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- Strange problem
Re: Strange problem
It is Biostar, labled Biostar, anyway. Don't know if Chips oem them for
Biostar. Everest says it's a Biostar, and they're pretty good at
identifying the original maker. Forex, I've got an ECS labled Abit
manufactured mb, Everest called it an Abit board, and Abit has the identical
board on their product list.
No, but it's been on sale since 2004, so I _asssume_ that the rev board I
bought new in Dec 2005 from Newegg is latest production model and _should_
have most bugs ironed out.
Checked with my old dmm, voltages look ok. Newest bios is from Sept 2005,
that's the one I had to load when I first installed the board to use the A64
version I had. Gave the chipset heatsink the finger test, didn't stick, so
it's not _too_ hot. Didn't pull the heatsink, don't want to pull the mb
until I pack it up to rma ( have to cut the plastic retainers and replace
them with new ones, too tight to remove/replace from above). Haven't made
bios changes for at least 6 months, when I installed my SATA drive. No
power sags, surges or other mishaps that I know of, something might have
happened when I was away from it, but that will usually bring the pc down if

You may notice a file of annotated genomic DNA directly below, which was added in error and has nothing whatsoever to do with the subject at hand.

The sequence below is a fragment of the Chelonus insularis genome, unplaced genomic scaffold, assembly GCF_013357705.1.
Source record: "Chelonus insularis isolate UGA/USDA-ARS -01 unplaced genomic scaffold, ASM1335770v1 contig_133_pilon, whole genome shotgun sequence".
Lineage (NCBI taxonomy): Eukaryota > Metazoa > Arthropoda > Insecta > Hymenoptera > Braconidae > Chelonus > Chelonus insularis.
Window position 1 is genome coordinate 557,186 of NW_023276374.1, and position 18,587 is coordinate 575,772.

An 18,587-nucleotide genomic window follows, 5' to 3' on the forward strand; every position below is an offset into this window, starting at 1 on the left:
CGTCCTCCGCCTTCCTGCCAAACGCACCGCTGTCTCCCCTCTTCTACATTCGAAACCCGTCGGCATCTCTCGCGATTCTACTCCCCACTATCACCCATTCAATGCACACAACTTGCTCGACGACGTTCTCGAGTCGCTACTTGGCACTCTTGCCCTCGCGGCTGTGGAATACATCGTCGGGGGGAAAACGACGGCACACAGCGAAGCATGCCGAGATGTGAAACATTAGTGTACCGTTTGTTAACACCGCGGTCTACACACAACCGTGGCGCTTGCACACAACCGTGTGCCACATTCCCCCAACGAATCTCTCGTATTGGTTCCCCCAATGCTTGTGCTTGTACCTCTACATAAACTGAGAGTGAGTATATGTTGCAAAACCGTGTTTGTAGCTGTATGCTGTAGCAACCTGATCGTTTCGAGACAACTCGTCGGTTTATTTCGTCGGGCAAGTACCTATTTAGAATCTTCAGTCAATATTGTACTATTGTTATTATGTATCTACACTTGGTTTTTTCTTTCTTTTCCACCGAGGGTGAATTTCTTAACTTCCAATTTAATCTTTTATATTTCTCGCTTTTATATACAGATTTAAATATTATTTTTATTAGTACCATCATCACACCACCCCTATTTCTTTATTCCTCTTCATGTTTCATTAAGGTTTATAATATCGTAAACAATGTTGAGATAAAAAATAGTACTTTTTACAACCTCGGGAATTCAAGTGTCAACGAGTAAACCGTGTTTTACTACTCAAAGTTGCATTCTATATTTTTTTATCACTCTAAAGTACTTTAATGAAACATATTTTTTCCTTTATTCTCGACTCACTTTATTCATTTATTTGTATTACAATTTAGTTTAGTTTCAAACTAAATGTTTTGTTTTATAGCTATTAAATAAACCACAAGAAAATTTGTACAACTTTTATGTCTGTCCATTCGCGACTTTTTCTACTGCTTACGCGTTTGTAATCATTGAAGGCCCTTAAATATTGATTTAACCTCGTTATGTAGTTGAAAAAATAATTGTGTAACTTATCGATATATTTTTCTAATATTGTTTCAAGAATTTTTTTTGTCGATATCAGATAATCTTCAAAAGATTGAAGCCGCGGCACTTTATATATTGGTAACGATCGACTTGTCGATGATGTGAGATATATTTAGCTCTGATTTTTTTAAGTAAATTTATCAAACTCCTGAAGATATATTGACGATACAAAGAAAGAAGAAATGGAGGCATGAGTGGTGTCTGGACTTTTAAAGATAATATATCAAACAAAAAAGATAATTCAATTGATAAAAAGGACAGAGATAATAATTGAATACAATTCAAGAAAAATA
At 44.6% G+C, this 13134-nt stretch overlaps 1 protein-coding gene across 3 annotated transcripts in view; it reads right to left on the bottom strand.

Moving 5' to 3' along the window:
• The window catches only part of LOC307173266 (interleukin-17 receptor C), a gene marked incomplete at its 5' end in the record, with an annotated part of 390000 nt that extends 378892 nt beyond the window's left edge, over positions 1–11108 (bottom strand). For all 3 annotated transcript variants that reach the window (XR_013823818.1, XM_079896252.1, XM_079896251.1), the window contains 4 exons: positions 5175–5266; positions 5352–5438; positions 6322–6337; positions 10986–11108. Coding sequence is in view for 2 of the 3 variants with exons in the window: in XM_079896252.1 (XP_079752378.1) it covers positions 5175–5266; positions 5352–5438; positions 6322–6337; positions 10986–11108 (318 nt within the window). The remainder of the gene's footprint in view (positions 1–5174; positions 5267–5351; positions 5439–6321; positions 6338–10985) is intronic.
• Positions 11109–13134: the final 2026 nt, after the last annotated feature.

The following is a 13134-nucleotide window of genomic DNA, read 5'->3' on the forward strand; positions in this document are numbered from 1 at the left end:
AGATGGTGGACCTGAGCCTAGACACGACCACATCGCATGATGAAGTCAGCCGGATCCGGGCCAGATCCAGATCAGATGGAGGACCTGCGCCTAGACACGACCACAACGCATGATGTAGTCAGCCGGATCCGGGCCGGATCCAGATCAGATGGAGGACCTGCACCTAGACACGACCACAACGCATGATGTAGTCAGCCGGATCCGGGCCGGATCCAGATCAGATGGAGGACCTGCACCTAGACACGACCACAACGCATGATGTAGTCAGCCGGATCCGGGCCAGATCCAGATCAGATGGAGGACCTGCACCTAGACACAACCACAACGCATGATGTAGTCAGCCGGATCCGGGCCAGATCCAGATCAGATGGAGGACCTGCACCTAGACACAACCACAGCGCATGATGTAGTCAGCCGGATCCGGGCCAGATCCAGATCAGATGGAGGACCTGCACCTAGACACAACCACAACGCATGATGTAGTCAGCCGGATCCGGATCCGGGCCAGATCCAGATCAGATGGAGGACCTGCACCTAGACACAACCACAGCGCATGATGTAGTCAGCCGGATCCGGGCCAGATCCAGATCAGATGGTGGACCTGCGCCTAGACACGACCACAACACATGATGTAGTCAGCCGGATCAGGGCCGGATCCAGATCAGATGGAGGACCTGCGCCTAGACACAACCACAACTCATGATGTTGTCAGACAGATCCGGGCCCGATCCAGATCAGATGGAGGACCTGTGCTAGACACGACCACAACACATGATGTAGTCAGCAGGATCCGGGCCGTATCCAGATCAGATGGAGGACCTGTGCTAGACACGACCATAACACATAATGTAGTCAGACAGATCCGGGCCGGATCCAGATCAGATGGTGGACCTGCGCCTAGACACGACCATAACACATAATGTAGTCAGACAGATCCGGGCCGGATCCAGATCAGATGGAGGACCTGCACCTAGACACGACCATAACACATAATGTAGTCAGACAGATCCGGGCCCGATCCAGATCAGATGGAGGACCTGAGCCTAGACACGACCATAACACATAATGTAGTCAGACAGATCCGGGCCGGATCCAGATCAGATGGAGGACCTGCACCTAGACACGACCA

it's bad enough to affect it that way. Did clear cmos and check setting, I
left things stock, this isn't an overclockers board, just an entry level to
s939. May try re-loading xp, just a pita to re-load all software,
re-loading is a last resort. Not to mention the damn WGA bs.
Re: Strange problem
It's not at all uncommon for a revision to change from Dec
2005 to present, though less likely they'd update any
picture just to show a newer silkscreen.
If there is a newer bios available, try it.
Ok, did you clear CMOS/reset/load defaults?
You might also visit a motherboard oriented web forum in
search of fellow users of that board. Perhaps
That isn't revealing, a poor thermal contact will result in
chip getting hotter, heatsink not as hot. Even so, if the
fan isn't spinning incredibly slow, odds are it isn't
overheating unless they'd simply failed to apply thermal
compound at all. Even so, I'd probably pull off the
headsink anyway, probably lap it's base (they are often
rather crude, rough on the bottom), and put a very small
blob of good thermal compound on the center of the chip,
letting pressure spread it out.
If you can't find the fault, you might as well pull the
board out now, have it lying on a non-conductive surface
(not anti-static packaging) with all non-essential parts
pulled out already to test as a barebones config with only
integrated features (then disabling those for another test),
1 memory module, CPU, heatsink/fan, video.
You don't necessarily have to install every last thing, just
use another drive or partition on that one to do a testbed
installation with just the OS, applicable drivers per the
functions (like drive controller and audio, video, chipset
but maybe MS IDE driver instead of the chipset driver).
Only if that works properly would you then look at building
up that installation to a production state.
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